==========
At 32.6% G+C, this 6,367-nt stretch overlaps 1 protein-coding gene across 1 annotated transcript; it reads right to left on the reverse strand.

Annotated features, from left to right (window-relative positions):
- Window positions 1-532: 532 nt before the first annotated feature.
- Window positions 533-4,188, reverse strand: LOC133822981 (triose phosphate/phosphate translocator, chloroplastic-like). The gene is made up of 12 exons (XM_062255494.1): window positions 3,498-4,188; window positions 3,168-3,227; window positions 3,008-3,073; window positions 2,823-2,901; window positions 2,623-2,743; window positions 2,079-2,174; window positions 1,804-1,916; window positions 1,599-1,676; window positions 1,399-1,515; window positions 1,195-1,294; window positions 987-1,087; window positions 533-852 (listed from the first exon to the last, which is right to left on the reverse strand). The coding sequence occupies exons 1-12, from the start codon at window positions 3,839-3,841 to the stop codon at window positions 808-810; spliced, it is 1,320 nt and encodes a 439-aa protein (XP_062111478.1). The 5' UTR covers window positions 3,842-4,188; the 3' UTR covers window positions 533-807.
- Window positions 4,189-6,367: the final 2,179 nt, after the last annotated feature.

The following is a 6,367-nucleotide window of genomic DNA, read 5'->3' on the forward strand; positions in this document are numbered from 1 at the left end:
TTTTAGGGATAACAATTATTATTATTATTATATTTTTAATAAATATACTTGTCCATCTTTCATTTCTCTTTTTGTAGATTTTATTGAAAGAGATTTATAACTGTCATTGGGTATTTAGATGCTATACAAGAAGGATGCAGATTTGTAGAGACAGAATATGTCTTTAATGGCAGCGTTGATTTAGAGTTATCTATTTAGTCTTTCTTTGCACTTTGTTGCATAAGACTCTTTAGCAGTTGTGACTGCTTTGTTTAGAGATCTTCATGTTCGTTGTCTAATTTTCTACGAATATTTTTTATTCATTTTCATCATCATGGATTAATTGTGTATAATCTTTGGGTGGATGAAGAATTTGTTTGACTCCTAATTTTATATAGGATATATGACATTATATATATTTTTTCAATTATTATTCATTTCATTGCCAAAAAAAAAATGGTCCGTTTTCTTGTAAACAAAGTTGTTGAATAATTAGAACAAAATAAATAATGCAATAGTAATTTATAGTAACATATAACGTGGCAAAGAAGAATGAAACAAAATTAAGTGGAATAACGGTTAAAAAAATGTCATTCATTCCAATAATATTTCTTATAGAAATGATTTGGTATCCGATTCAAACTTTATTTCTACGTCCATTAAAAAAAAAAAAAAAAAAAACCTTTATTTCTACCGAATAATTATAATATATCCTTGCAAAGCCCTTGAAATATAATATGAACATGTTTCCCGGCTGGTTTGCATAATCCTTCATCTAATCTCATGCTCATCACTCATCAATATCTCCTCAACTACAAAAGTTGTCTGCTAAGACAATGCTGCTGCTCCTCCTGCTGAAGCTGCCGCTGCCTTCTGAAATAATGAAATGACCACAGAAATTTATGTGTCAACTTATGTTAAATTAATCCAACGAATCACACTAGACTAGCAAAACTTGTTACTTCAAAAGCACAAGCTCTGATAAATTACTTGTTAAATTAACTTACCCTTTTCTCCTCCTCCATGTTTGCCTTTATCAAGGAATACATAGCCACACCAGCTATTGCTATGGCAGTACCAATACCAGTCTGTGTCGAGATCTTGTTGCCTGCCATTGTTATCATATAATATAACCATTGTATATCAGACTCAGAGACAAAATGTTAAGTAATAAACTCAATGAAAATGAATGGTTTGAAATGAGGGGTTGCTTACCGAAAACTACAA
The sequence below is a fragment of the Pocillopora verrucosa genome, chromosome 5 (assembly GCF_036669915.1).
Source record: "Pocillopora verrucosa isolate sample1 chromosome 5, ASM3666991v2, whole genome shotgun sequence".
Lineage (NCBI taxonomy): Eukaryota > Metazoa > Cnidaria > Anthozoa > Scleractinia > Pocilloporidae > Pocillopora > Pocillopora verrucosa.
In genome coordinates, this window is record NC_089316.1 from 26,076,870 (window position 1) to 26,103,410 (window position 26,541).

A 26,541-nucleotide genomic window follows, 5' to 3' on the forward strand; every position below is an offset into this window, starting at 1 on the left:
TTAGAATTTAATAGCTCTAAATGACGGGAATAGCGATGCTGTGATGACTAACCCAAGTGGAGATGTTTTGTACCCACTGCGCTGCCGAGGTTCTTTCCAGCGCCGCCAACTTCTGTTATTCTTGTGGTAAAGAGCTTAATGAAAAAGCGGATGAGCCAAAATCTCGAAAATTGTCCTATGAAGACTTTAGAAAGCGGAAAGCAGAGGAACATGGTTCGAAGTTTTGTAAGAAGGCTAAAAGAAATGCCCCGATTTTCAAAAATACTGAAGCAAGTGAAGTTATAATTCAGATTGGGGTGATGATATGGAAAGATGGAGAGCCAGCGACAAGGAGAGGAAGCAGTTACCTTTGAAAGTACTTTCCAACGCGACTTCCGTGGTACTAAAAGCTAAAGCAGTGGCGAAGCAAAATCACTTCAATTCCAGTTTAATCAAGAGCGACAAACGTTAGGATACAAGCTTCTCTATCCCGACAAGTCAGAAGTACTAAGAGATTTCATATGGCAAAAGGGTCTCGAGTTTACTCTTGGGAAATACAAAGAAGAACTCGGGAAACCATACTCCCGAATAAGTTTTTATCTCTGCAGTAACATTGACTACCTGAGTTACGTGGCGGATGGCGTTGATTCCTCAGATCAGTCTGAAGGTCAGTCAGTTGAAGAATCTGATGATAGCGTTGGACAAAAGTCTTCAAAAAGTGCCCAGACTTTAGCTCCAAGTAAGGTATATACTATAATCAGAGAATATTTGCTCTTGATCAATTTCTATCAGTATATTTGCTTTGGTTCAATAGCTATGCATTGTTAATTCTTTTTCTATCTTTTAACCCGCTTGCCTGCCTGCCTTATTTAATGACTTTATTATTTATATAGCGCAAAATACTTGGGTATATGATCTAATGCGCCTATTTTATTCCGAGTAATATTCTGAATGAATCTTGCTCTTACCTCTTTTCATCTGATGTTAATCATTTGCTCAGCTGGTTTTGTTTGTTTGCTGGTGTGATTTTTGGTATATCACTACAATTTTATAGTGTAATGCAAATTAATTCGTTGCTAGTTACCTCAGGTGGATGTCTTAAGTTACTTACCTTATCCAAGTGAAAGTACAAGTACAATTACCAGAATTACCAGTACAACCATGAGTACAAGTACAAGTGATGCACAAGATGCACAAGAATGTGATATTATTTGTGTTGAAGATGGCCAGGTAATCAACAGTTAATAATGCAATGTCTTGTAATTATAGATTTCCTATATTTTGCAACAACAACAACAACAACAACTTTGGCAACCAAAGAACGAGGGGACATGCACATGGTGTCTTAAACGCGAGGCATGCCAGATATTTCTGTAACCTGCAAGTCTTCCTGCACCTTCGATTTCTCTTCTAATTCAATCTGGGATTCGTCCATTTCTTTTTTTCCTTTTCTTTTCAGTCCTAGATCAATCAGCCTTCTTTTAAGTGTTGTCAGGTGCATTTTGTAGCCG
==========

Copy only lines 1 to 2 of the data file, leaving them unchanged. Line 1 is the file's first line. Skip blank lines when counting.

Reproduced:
At 32.6% G+C, this 6,367-nt stretch overlaps 1 protein-coding gene across 1 annotated transcript; it reads right to left on the reverse strand.

Annotated features, from left to right (window-relative positions):